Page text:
Having irregular cycles may make it more difficult for a woman to become pregnant than it is for a woman with regular cycles. Women with irregular menstrual cycles may be anovulatory (meaning they do not ovulate) or ovulatory (meaning they ovulate).
If you are not ovulating, you will have to take medications to regularise your cycle and injectable fertility drugs to induce ovulation.
If you're ovulating, you may be able to get pregnant without the help of fertility drugs. But since your periods are irregular, predicting ovulation and timing intercourse to up pregnancy chances can be difficult.
Although all women facing menstrual irregularities should seek medical help, there are a few things we can suggest you to do that may help you if you are trying to conceive with irregular periods.
Here’s What You Can Do!!
Maintain a Menstruation Chart:
The first thing you should to if you have irregular periods is to track your periods over the course of 6-7 months. This will help you know how should or how long you periods can vary and when you have heavy and light flows. Although your period are irregular sometimes a pattern emerges. This record can be of great help to your doctor when you seek advice regarding menstrual irregularities later.
Check for signs of ovulation by using your own biological clues.
Women with irregular periods may ovulated less frequently than normal woman. So for instance if Normal women ovulate 12 times in year, women with irregular period may oblate 6 times.
So finding out if you are ovulating or not can help you if you are planning to conceive. Fortunately your body shows certain signs of ovulation that you can track and keep a record of every.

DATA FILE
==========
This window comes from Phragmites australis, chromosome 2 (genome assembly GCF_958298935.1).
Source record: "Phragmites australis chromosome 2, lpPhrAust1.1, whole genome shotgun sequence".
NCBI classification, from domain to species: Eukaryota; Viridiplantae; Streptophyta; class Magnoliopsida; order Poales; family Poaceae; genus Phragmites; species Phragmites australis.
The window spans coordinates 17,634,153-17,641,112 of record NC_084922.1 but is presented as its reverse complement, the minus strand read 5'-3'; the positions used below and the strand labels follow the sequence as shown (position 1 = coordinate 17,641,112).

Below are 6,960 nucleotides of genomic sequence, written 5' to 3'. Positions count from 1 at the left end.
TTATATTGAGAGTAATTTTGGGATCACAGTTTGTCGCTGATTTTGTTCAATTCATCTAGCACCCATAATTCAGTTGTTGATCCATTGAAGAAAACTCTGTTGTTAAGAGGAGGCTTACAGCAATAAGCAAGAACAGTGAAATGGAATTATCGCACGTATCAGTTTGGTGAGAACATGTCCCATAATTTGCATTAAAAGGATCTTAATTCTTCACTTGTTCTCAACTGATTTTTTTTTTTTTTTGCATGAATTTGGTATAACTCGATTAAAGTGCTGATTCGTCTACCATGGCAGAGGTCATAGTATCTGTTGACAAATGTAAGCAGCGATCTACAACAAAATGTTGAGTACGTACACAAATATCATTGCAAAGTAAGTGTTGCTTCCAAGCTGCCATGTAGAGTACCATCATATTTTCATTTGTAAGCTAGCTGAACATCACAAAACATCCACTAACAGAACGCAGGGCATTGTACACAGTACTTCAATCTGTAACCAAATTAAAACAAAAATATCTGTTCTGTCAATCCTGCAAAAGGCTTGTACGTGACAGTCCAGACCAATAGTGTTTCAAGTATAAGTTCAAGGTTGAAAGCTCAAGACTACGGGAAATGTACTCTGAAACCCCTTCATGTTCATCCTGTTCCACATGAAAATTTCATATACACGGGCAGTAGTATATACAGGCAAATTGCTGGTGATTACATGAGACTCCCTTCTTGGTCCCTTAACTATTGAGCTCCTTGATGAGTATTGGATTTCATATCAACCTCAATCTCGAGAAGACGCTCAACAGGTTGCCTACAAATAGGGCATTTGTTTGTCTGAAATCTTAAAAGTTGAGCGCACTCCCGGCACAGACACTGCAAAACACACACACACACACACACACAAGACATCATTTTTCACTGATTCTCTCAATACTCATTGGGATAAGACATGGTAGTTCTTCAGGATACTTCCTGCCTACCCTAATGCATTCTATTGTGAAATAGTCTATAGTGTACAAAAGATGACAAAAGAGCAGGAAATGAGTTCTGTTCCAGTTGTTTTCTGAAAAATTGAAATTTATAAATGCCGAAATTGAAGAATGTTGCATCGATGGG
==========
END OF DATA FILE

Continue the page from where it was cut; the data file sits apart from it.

The American pregnancy association recommends Basal body temperature tracking and cervical mucus tracking as basic first line approach for women with period irregularities.
A spike in your basal body temperature
The body experiences a rise in temperature once ovulation starts. So charting you basal body temperature is another way of telling if and when you ovulate. If you are charting the temperature every day, you will notice a sharp spike in basal body temperature on the chart on the day you ovulate.
How to maintain Basal Body temperature chart
- Take your basal body temperature with a basal body thermometer first thing in the morning, before you eat, talk, or even get out of bed.
- Chart your temperature all month long.
- The onset of the ovulation window is expected to change the basal body temperature and that too, quite considerably.
Although this will not tell you when you ovulate in advance as the temperature spikes occurs after you have ovulated, tracking this over a course of few months can help you see a pattern.
Tracking your cervical mucus:
Just before ovulation occurs, the hormone estrogen leads to increased cervical mucus and changes it into a stretchy, viscous-like substance. This helps sperm survive and swim.
Cervical fluid changes throughout your cycle and is an indicator that ovulation is on the way. After your period and as you approach ovulation, cervical fluid secretions develop more fertile characteristics and you should notice a pattern of increasing wetness.
Remember that thin, stretchy clear, egg white-like mucus is considered fertile, as it happens around the time when your egg may be released. This is a sign that ovulation is near.
Tracking cervical mucus changes along with Basal Body temperature chart can be a great help for women with irregular periods who trying to conceive naturally.